Santiaguito, an active dome of the Santa Maria volcano in Guatemala produced a large explosion on the morning (local time) of December 1, 2015, following a period of heightened activity. An active volcano watch and the necessary precautions for air traffic in the area have been recommended.
A period of increased activity of Santiaguito volcano since November 29 resulted in a strong explosion in the early hours of December 1. The explosion produced a plume of ash between 2 and 3 km (6 562 and 9 843 feet) high most likely accompanied by a small pyroclastic flow, Volcano Discovery reported.
A powerful explosion occurred at 07:07 am (local time) and a pyroclastic flow traveled about 15 km (9.3 miles) west-southwest. The ashes have been reported to fall near the St. Marcos Palajunoj, Finca La Florida and other adjacent villages, according to INSIVUMEH.
Video credit: juanp756 via YouTube
Several explosions have been reported over the last few days from the Caliente lava dome, significantly stronger than average. A moderately strong explosion was observed on November 30 at 01:34, which ejected incandescent bombs up to 150 m (492 feet) above the volcano dome. A large incandescent avalanche has also been observed on the eastern side of the Caliente dome.
On October 30 heavy rainfall in the area triggered cold lahars which descended Santa María’s Cabello de Ángel (a tributary of Nima I) and San Isidro (tributary of El Tambor) drainages, INSIVUMEH reported. The lahar in San Isidro carried blocks that were between 1 and 2 m (3.3 and 6.6 feet) in diameter. In the period between October 30 and 31 explosions generated ash plumes that rose 800 m (2 625 feet) above the crater and drifted SW, causing ashfall in southern Monte Claro. Ash plumes from explosions rose as high as 1.1 km (3 609 feet) and drifted SE during November 2 and 3. The ash fell in the southwestern flank of Finca El Faro, 5 km (16 404 feet) to the south of La Florida, 10 km (32 808 feet) to the southwest of San Marcos and 18 km (59 055 feet) to the south-southwest of Palajunoj.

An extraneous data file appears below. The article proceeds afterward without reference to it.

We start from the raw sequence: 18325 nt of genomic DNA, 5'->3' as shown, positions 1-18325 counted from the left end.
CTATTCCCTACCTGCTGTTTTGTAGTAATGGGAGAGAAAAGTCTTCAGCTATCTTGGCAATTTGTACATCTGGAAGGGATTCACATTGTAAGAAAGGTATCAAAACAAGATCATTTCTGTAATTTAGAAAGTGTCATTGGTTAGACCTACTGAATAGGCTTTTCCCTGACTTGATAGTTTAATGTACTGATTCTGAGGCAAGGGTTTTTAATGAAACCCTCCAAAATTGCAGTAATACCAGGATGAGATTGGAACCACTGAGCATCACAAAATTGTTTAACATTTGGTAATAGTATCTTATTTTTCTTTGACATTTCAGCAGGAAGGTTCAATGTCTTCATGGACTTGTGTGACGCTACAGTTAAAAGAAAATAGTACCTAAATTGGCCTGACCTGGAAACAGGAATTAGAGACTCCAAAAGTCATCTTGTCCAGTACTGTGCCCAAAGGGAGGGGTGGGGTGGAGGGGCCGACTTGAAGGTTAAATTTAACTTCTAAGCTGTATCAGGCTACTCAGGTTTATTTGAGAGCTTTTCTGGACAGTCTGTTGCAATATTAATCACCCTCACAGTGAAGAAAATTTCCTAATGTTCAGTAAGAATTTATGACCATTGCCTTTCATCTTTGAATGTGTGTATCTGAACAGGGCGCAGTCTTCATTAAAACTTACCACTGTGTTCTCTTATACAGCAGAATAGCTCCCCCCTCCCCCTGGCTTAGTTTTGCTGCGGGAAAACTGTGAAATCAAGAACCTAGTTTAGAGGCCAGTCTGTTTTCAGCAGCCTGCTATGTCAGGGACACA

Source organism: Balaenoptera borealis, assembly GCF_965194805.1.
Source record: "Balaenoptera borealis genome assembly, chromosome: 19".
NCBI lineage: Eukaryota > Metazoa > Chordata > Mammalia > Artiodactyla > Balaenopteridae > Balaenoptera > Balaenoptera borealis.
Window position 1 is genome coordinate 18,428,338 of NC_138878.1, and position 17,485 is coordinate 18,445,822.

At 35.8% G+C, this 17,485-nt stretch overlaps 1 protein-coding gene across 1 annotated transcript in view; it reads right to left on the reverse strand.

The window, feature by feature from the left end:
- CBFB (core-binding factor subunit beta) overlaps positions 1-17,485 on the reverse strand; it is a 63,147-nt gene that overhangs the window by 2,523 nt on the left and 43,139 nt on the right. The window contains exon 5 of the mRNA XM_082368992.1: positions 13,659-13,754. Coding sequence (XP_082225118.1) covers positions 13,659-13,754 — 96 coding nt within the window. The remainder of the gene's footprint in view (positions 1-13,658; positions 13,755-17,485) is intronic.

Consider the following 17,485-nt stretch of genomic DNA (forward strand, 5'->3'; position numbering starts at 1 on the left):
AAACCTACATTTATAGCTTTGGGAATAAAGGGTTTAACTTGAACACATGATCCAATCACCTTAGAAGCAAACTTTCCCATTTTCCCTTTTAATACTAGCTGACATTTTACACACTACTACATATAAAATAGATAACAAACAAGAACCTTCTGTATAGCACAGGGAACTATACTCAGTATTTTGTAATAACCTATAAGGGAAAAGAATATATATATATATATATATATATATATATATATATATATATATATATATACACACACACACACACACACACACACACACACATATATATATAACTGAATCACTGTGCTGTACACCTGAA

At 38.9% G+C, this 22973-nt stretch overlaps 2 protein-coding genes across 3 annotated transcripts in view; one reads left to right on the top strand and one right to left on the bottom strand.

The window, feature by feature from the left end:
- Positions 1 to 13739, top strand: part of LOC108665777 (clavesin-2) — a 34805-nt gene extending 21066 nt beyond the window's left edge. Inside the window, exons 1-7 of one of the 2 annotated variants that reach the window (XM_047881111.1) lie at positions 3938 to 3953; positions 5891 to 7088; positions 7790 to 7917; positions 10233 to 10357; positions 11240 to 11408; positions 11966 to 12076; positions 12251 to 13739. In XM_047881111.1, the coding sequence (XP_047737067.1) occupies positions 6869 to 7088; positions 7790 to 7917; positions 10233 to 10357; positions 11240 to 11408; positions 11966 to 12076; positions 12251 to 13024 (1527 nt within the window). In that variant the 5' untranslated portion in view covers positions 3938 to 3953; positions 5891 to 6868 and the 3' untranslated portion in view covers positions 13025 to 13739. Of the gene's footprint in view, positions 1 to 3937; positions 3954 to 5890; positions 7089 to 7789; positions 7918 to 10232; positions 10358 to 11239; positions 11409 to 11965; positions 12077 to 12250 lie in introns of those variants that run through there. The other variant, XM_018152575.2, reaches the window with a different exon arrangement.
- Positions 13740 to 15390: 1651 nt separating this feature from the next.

INSIVUMEH has recommended an active volcano watch of the activities of volcanoes Pacaya, Fuego and Santiaguito and taking the necessary precautions with air traffic in the region, as the ash from eruptions is present in the atmosphere.
Symmetrical, forest-covered Santa María volcano is one of the most prominent of a chain of large stratovolcanoes that rises dramatically above the Pacific coastal plain of Guatemala. The 3772-m-high stratovolcano has a sharp-topped, conical profile that is cut on the SW flank by a large, 1.5-km-wide crater. The oval-shaped crater extends from just below the summit to the lower flank and was formed during a catastrophic eruption in 1902.
The renowned plinian eruption of 1902 that devastated much of SW Guatemala followed a long repose period after construction of the large basaltic-andesite stratovolcano. The massive dacitic Santiaguito lava-dome complex has been growing at the base of the 1902 crater since 1922. Compound dome growth at Santiaguito has occurred episodically from four westward-younging vents, the most recent of which is Caliente. Dome growth has been accompanied by almost continuous minor explosions, with periodic lava extrusion, larger explosions, pyroclastic flows, and lahars. (GVP)
Featured image: A steaming blocky lava flow from El Brujo, the westernmost of the Santiaguito vents, advances down a SW-flank valley in November 1973. Image credit: William Melson/Smithsonian Institution